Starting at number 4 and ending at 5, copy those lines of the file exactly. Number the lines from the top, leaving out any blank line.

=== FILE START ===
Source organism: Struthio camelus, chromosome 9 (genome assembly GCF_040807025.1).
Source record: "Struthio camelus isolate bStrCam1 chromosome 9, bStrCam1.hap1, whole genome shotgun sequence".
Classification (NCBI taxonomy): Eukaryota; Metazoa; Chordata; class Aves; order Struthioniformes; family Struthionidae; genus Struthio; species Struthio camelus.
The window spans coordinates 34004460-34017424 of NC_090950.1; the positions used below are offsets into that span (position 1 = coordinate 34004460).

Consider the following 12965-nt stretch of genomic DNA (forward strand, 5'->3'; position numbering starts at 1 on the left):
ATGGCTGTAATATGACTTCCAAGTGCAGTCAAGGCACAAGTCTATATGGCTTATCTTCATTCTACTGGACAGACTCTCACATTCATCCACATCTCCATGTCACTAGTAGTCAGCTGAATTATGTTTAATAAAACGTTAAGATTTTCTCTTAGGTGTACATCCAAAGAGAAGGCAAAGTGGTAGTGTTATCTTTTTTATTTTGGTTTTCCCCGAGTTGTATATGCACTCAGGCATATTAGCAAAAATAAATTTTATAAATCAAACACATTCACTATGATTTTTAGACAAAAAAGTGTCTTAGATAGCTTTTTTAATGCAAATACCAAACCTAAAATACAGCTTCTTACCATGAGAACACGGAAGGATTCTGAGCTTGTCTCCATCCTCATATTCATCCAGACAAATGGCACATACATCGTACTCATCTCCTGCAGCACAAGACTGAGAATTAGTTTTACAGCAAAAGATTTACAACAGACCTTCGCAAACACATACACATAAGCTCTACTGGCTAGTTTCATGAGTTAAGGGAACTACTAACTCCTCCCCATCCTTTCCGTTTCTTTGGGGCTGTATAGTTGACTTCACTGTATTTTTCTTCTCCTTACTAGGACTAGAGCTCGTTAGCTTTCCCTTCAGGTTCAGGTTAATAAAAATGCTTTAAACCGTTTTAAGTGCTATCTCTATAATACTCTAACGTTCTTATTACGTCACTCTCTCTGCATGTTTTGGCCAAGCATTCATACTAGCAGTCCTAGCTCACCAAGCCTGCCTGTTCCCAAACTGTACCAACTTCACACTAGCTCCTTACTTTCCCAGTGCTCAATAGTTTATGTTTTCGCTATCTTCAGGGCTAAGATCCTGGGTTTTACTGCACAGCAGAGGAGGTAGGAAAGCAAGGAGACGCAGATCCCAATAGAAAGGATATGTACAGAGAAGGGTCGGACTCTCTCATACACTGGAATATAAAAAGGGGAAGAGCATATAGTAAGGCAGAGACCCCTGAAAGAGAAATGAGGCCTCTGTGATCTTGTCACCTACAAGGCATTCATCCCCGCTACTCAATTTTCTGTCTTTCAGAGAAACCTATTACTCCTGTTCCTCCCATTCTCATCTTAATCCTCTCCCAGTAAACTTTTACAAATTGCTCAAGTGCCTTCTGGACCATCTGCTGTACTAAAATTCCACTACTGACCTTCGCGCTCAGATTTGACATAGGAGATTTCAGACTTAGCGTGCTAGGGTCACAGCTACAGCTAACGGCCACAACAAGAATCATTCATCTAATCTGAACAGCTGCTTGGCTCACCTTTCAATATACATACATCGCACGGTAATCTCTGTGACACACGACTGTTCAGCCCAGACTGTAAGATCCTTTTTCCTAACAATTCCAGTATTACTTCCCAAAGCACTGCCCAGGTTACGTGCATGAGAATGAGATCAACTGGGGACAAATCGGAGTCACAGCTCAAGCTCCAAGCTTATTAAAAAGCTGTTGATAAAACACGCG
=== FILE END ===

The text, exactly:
The window spans coordinates 34004460-34017424 of NC_090950.1; the positions used below are offsets into that span (position 1 = coordinate 34004460).

Consider the following 12965-nt stretch of genomic DNA (forward strand, 5'->3'; position numbering starts at 1 on the left):